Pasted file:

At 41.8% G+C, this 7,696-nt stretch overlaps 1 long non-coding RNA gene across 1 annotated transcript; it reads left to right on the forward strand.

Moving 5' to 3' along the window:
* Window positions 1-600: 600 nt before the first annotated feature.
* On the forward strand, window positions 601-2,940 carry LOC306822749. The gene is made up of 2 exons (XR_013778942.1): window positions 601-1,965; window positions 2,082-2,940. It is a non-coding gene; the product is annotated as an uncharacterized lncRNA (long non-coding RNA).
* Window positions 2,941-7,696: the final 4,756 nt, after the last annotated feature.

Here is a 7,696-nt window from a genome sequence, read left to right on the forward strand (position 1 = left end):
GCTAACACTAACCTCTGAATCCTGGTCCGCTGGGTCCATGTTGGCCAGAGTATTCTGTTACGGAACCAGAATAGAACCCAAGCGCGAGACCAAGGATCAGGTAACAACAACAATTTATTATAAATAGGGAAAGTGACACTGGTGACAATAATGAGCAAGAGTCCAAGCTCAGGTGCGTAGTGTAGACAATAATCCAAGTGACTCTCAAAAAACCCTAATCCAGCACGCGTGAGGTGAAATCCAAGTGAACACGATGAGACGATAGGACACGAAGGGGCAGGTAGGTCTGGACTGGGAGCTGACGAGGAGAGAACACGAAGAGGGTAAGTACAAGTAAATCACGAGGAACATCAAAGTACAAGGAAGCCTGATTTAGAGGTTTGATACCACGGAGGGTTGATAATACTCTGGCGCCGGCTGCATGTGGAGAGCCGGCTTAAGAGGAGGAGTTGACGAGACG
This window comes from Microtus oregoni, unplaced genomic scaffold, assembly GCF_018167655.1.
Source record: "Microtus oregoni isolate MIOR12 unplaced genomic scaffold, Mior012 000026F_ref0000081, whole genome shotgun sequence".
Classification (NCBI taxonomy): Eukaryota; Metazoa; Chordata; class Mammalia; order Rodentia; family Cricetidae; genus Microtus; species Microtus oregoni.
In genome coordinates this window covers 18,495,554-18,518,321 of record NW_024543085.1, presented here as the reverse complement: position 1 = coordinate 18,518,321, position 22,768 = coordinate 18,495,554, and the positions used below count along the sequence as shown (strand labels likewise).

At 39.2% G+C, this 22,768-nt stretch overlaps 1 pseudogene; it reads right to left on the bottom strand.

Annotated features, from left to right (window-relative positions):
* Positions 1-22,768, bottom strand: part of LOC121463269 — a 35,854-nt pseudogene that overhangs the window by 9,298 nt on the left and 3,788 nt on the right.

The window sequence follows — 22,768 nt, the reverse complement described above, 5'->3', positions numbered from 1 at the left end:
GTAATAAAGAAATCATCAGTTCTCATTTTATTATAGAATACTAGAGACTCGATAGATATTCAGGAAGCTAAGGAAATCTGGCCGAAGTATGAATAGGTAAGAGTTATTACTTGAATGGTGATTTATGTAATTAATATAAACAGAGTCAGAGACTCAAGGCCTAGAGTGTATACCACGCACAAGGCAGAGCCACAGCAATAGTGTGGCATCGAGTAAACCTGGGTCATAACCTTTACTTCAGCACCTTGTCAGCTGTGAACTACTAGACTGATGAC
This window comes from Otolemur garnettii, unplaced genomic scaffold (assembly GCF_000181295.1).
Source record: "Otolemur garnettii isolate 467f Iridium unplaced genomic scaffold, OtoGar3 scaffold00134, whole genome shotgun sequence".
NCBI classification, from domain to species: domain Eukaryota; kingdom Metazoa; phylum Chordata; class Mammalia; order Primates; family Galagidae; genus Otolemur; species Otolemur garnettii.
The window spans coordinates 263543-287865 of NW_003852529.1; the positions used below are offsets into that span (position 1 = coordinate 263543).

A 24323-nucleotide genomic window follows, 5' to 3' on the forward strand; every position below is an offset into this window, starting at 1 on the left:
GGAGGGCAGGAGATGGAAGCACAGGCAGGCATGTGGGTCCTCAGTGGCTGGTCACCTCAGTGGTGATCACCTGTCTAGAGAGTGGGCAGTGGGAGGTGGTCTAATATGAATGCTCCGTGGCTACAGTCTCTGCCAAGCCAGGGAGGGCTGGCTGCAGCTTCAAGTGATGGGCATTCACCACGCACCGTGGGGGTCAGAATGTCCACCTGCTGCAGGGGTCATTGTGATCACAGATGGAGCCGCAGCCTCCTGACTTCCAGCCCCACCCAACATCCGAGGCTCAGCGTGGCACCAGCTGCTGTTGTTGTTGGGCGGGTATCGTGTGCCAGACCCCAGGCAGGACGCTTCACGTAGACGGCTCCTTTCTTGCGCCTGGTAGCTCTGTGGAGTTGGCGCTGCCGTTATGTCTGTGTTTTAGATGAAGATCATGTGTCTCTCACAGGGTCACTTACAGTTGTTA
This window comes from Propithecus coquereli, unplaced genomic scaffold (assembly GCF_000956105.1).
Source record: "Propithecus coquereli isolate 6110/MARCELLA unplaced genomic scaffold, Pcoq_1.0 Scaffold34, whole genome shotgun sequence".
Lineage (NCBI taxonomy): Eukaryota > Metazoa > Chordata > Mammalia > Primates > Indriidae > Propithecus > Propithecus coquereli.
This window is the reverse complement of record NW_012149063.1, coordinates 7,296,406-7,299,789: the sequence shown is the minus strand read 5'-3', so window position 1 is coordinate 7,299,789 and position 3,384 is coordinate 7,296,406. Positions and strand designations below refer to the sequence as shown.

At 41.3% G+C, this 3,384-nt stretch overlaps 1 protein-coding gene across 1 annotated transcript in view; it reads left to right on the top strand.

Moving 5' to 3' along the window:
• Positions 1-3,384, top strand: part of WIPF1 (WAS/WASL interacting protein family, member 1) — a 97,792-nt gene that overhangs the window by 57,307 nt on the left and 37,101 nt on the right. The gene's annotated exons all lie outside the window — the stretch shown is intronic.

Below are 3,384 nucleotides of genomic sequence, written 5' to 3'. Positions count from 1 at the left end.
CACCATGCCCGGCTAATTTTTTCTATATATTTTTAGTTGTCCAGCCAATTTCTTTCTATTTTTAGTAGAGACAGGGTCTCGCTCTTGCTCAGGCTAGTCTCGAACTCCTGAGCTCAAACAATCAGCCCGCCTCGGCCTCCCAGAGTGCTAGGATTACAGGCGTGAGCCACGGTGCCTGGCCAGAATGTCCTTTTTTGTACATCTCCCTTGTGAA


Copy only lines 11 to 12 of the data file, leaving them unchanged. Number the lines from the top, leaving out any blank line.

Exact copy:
In genome coordinates this window covers 18,495,554-18,518,321 of record NW_024543085.1, presented here as the reverse complement: position 1 = coordinate 18,518,321, position 22,768 = coordinate 18,495,554, and the positions used below count along the sequence as shown (strand labels likewise).

At 39.2% G+C, this 22,768-nt stretch overlaps 1 pseudogene; it reads right to left on the bottom strand.